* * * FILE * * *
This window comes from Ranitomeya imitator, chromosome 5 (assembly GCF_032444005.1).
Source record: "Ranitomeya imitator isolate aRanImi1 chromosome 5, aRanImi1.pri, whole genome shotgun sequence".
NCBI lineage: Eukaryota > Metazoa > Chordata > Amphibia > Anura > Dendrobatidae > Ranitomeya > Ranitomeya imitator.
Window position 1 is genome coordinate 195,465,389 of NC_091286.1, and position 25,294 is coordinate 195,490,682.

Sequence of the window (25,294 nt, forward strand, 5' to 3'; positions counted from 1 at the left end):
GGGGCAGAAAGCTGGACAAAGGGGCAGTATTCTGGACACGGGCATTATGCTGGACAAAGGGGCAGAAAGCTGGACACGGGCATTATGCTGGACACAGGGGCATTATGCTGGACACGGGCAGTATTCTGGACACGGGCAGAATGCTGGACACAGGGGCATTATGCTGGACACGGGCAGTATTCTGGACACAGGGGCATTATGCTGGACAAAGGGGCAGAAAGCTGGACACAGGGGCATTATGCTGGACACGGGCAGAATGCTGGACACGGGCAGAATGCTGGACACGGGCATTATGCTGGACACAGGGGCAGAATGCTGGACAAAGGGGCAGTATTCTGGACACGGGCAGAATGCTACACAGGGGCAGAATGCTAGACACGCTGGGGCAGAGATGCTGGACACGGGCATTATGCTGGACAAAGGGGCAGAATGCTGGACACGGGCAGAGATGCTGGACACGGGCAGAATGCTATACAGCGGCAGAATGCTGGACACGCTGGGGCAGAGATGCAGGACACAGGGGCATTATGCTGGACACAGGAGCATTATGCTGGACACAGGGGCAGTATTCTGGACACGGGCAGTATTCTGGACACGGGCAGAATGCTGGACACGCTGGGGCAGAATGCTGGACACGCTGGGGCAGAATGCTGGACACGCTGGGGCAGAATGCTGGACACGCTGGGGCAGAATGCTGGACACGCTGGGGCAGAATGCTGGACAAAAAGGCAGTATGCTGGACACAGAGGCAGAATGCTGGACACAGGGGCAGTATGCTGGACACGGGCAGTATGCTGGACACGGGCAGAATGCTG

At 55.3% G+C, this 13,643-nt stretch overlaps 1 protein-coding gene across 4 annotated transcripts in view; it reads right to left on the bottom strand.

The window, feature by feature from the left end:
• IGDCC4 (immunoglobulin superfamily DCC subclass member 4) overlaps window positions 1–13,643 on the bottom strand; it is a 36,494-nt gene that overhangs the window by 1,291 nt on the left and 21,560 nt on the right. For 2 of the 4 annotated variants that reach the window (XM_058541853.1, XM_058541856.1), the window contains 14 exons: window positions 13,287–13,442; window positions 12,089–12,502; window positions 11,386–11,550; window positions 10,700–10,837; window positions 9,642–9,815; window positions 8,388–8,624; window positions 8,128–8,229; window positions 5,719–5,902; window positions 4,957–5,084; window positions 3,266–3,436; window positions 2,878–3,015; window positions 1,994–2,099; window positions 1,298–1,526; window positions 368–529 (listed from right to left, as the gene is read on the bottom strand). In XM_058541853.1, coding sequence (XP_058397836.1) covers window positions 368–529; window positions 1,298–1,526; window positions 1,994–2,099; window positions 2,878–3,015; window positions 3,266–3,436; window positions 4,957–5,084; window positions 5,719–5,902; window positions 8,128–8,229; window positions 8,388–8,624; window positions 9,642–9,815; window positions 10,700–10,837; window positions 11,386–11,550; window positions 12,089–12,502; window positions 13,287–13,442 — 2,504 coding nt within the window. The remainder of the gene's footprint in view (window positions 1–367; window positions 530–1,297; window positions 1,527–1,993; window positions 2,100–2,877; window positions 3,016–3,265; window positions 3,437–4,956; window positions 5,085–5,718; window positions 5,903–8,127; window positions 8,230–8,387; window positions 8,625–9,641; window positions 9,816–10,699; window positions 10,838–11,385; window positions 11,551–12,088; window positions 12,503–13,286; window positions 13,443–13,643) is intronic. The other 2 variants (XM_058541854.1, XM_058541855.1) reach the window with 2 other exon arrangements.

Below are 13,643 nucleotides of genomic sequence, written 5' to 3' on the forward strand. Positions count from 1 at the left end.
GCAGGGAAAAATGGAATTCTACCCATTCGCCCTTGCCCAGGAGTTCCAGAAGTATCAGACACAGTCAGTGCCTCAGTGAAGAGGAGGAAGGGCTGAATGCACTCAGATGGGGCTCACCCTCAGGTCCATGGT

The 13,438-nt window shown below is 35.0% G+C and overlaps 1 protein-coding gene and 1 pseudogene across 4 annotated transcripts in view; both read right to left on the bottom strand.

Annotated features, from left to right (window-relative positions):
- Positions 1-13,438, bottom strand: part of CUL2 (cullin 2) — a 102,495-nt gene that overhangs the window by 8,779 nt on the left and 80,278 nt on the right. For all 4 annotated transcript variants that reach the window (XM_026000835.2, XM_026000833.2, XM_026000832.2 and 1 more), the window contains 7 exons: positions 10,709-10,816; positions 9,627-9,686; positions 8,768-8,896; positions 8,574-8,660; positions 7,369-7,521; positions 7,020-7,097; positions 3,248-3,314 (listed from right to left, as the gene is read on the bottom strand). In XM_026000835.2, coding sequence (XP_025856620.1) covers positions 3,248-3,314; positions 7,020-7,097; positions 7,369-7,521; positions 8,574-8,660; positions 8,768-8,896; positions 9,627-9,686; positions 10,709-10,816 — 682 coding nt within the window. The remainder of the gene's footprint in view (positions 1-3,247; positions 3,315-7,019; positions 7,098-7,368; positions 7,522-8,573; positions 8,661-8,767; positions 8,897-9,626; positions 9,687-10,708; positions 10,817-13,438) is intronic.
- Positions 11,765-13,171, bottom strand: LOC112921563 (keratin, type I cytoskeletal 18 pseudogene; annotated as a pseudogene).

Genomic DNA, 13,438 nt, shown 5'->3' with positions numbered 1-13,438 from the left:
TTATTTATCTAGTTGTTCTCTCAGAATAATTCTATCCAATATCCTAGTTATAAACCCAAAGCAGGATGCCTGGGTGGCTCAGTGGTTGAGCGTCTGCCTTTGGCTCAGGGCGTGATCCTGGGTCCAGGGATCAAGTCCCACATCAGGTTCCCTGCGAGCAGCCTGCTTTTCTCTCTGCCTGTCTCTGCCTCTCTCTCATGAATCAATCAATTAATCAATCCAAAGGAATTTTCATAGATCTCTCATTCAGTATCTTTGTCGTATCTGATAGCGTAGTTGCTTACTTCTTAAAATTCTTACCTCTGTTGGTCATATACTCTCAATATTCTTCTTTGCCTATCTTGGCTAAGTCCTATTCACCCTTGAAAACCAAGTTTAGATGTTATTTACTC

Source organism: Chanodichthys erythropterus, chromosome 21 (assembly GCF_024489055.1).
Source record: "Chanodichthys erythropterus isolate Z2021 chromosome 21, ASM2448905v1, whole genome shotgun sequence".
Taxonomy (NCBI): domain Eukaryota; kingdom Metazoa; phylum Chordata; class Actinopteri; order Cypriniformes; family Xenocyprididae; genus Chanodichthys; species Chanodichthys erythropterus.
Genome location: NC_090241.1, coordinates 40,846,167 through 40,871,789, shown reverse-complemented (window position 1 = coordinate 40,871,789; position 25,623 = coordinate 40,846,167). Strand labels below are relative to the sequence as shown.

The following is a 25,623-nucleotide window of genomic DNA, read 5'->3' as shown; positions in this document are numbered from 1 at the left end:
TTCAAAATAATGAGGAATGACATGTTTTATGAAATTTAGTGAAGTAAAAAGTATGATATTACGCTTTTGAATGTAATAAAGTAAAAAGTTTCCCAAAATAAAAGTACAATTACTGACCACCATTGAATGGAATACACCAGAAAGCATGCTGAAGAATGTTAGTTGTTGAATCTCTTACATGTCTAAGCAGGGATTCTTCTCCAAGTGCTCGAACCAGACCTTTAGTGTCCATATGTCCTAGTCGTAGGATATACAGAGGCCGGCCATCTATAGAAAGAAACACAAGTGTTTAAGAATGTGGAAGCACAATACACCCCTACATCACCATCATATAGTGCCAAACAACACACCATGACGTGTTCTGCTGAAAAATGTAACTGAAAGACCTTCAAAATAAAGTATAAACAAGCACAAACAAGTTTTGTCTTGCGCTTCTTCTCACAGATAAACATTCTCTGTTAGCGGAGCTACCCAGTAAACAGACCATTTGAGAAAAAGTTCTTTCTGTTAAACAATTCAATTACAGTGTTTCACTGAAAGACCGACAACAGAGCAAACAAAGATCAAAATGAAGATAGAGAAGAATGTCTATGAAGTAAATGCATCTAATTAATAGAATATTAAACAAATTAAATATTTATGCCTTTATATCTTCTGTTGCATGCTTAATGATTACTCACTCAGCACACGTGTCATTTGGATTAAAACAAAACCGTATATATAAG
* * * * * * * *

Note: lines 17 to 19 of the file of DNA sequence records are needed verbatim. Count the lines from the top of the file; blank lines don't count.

TTATTTATCTAGTTGTTCTCTCAGAATAATTCTATCCAATATCCTAGTTATAAACCCAAAGCAGGATGCCTGGGTGGCTCAGTGGTTGAGCGTCTGCCTTTGGCTCAGGGCGTGATCCTGGGTCCAGGGATCAAGTCCCACATCAGGTTCCCTGCGAGCAGCCTGCTTTTCTCTCTGCCTGTCTCTGCCTCTCTCTCATGAATCAATCAATTAATCAATCCAAAGGAATTTTCATAGATCTCTCATTCAGTATCTTTGTCGTATCTGATAGCGTAGTTGCTTACTTCTTAAAATTCTTACCTCTGTTGGTCATATACTCTCAATATTCTTCTTTGCCTATCTTGGCTAAGTCCTATTCACCCTTGAAAACCAAGTTTAGATGTTATTTACTC

Source organism: Chanodichthys erythropterus, chromosome 21 (assembly GCF_024489055.1).
Source record: "Chanodichthys erythropterus isolate Z2021 chromosome 21, ASM2448905v1, whole genome shotgun sequence".